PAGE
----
Regardless of budget or equipment, if you have the chance to shoot a movie – don’t hesitate and do it! The entire lighting package for CUCO was a paper lamp at the end of a broom handle and our post-production facility was the editor’s laptop. It was made for less than $1,200 and we were very fortunate to win 5 best-of awards with it.

The short film Mediation is the first project released by Top Rebel Productions, the company you began with Freddy Rodriguez and Bill Winett. In 14 minutes, you were able to tell a compelling story that captures a wide range of emotions. I thought your technique of using flashbacks was very effective. How did you approach writing the script? Were there experiences that inspired this film?

First of all, thank you for the kind words. I am thankful people are responding well to MEDIATION. We were actually planning to shoot a different film, at first. But we had to shift gears when the company that had committed to do all our VFX, suddenly went bankrupt. I asked our producer Bill Winett to set up a meeting with our investors so I could pitch them another idea and convince them not to withdraw their financial support. Fortunately, they liked the new story. That’s how MEDIATION got made. I wrote the script very quickly after that and we managed to keep the same shooting dates.

On which projects are you working?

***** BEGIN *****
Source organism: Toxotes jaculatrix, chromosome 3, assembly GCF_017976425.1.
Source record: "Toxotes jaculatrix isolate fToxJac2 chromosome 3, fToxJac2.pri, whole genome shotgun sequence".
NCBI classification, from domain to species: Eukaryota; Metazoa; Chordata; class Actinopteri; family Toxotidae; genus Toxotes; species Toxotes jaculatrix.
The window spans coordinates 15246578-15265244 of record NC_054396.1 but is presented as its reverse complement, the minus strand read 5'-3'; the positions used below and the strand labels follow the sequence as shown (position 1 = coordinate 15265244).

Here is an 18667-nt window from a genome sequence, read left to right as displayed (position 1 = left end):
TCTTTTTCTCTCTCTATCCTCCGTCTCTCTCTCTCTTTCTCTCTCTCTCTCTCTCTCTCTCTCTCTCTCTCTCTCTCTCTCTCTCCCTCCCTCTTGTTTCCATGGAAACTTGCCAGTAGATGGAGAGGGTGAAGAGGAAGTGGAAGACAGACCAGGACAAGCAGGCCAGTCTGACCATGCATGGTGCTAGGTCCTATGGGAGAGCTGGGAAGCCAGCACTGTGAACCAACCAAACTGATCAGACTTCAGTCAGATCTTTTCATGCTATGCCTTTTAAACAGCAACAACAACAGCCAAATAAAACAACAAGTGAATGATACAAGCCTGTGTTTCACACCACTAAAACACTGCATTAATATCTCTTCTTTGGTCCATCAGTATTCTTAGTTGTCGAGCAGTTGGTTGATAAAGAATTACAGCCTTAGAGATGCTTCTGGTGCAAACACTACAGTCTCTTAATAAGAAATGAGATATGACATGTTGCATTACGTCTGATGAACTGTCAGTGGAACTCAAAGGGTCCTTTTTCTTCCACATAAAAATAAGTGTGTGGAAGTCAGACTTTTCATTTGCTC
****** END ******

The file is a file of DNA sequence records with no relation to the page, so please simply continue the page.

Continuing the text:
Top Rebel Productions is developing several film and TV projects. Some I have written and plan to direct; others we will be producing with very talented collaborators. The movie that is moving toward a 2015 shoot is called CARGO; it’s an action-drama with light sci-fi elements and some interesting themes. It’s one of my scripts and I look forward to directing it.

What are some of your interests outside of film?

I recently took my first flying lesson. I think I’m hooked.

 What insights do you have for aspiring filmmakers?

I can only pass on the advice that was given to me at two crucial points in my life by people clearly wiser than me: 1) “Remember who you are!” (I actually made a poster of this one, it hangs by my desk) and 2) “If you have the choice between making a film and not making one, get off your ass and go make it!”

Thank you for your time and your interest in my work!


-Sem and Strike